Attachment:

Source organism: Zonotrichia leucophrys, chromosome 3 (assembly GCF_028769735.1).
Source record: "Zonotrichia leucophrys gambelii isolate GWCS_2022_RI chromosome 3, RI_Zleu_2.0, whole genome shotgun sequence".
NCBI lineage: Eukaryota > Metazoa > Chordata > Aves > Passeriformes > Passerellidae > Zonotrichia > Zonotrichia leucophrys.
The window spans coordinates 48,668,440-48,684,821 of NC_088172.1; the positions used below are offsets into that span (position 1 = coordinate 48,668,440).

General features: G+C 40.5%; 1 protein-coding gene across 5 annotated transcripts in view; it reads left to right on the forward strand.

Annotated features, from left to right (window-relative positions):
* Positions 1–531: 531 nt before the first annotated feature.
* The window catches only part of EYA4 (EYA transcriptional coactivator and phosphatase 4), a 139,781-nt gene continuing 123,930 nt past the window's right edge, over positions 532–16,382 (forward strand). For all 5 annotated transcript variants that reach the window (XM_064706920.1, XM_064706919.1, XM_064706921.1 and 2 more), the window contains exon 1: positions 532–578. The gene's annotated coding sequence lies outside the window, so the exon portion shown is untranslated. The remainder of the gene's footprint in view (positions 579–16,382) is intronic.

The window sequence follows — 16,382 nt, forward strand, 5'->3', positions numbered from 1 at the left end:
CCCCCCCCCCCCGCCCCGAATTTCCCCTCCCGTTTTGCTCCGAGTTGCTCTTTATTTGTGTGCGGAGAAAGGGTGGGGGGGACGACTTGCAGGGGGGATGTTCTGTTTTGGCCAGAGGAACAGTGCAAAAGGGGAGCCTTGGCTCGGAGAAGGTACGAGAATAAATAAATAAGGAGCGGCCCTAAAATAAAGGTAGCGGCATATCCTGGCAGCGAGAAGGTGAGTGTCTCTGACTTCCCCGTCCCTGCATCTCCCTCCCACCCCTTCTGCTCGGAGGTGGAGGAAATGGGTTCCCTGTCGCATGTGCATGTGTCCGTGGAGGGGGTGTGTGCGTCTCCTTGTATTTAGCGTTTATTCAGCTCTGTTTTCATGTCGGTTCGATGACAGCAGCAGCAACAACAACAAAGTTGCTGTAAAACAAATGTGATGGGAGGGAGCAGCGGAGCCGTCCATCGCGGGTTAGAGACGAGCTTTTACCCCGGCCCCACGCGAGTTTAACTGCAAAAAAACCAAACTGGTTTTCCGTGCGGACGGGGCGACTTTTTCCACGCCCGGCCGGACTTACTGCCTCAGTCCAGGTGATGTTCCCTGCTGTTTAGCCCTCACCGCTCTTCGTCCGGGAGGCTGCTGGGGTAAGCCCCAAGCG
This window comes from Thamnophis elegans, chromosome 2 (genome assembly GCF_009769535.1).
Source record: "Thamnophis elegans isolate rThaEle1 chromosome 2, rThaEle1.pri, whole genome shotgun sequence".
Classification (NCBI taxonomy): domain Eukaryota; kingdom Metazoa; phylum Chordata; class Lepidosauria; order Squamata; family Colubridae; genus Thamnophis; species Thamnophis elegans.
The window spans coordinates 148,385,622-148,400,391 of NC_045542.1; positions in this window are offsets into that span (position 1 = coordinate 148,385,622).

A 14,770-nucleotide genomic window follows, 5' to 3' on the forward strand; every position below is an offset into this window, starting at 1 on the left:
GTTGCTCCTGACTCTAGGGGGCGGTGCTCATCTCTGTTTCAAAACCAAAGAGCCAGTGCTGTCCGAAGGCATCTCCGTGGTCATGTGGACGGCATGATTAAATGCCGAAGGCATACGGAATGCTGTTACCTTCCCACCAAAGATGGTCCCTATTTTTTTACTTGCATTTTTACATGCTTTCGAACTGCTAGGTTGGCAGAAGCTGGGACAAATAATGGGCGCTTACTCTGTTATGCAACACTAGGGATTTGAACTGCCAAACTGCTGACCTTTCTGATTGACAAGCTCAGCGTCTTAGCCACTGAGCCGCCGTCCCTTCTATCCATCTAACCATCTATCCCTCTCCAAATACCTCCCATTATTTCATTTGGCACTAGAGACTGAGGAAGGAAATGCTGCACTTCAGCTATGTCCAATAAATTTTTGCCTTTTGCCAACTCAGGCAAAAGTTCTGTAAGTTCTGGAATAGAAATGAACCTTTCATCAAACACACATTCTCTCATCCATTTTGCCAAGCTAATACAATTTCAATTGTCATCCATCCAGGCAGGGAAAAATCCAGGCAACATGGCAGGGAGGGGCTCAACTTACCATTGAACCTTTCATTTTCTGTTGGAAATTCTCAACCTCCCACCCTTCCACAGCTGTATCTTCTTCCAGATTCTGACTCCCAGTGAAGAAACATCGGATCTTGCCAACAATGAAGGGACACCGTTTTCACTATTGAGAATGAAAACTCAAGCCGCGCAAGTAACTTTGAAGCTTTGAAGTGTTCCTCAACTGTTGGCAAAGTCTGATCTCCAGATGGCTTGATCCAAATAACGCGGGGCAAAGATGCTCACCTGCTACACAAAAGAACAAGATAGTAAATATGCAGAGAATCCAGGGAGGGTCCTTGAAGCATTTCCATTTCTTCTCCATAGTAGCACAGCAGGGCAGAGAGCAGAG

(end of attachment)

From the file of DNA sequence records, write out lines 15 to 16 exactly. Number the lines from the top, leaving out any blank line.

A 14,770-nucleotide genomic window follows, 5' to 3' on the forward strand; every position below is an offset into this window, starting at 1 on the left:
GTTGCTCCTGACTCTAGGGGGCGGTGCTCATCTCTGTTTCAAAACCAAAGAGCCAGTGCTGTCCGAAGGCATCTCCGTGGTCATGTGGACGGCATGATTAAATGCCGAAGGCATACGGAATGCTGTTACCTTCCCACCAAAGATGGTCCCTATTTTTTTACTTGCATTTTTACATGCTTTCGAACTGCTAGGTTGGCAGAAGCTGGGACAAATAATGGGCGCTTACTCTGTTATGCAACACTAGGGATTTGAACTGCCAAACTGCTGACCTTTCTGATTGACAAGCTCAGCGTCTTAGCCACTGAGCCGCCGTCCCTTCTATCCATCTAACCATCTATCCCTCTCCAAATACCTCCCATTATTTCATTTGGCACTAGAGACTGAGGAAGGAAATGCTGCACTTCAGCTATGTCCAATAAATTTTTGCCTTTTGCCAACTCAGGCAAAAGTTCTGTAAGTTCTGGAATAGAAATGAACCTTTCATCAAACACACATTCTCTCATCCATTTTGCCAAGCTAATACAATTTCAATTGTCATCCATCCAGGCAGGGAAAAATCCAGGCAACATGGCAGGGAGGGGCTCAACTTACCATTGAACCTTTCATTTTCTGTTGGAAATTCTCAACCTCCCACCCTTCCACAGCTGTATCTTCTTCCAGATTCTGACTCCCAGTGAAGAAACATCGGATCTTGCCAACAATGAAGGGACACCGTTTTCACTATTGAGAATGAAAACTCAAGCCGCGCAAGTAACTTTGAAGCTTTGAAGTGTTCCTCAACTGTTGGCAAAGTCTGATCTCCAGATGGCTTGATCCAAATAACGCGGGGCAAAGATGCTCACCTGCTACACAAAAGAACAAGATAGTAAATATGCAGAGAATCCAGGGAGGGTCCTTGAAGCATTTCCATTTCTTCTCCATAGTAGCACAGCAGGGCAGAGAGCAGAG